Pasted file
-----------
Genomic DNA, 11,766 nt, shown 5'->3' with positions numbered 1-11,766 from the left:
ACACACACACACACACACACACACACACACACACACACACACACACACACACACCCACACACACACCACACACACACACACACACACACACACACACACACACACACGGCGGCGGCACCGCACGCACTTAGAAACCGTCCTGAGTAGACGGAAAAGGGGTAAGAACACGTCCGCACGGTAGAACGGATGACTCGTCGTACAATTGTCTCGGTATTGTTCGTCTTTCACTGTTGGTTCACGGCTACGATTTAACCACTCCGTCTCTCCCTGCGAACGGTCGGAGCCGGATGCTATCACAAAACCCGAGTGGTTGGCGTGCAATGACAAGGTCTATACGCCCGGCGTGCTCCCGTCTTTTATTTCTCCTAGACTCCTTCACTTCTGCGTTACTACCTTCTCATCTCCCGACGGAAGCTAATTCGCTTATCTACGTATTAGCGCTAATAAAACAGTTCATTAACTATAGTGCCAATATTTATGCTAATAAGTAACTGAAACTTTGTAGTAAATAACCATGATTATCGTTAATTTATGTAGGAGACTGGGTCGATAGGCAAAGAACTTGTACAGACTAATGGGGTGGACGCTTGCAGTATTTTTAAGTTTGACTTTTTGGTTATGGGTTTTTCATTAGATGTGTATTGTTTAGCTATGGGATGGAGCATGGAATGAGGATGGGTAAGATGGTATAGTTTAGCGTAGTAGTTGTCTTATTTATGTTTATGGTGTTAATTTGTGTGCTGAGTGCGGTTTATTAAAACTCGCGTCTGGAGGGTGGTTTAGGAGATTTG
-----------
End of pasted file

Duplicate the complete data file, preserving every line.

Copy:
Genomic DNA, 11,766 nt, shown 5'->3' with positions numbered 1-11,766 from the left:
ACACACACACACACACACACACACACACACACACACACACACACACACACACACCCACACACACACCACACACACACACACACACACACACACACACACACACACACGGCGGCGGCACCGCACGCACTTAGAAACCGTCCTGAGTAGACGGAAAAGGGGTAAGAACACGTCCGCACGGTAGAACGGATGACTCGTCGTACAATTGTCTCGGTATTGTTCGTCTTTCACTGTTGGTTCACGGCTACGATTTAACCACTCCGTCTCTCCCTGCGAACGGTCGGAGCCGGATGCTATCACAAAACCCGAGTGGTTGGCGTGCAATGACAAGGTCTATACGCCCGGCGTGCTCCCGTCTTTTATTTCTCCTAGACTCCTTCACTTCTGCGTTACTACCTTCTCATCTCCCGACGGAAGCTAATTCGCTTATCTACGTATTAGCGCTAATAAAACAGTTCATTAACTATAGTGCCAATATTTATGCTAATAAGTAACTGAAACTTTGTAGTAAATAACCATGATTATCGTTAATTTATGTAGGAGACTGGGTCGATAGGCAAAGAACTTGTACAGACTAATGGGGTGGACGCTTGCAGTATTTTTAAGTTTGACTTTTTGGTTATGGGTTTTTCATTAGATGTGTATTGTTTAGCTATGGGATGGAGCATGGAATGAGGATGGGTAAGATGGTATAGTTTAGCGTAGTAGTTGTCTTATTTATGTTTATGGTGTTAATTTGTGTGCTGAGTGCGGTTTATTAAAACTCGCGTCTGGAGGGTGGTTTAGGAGATTTG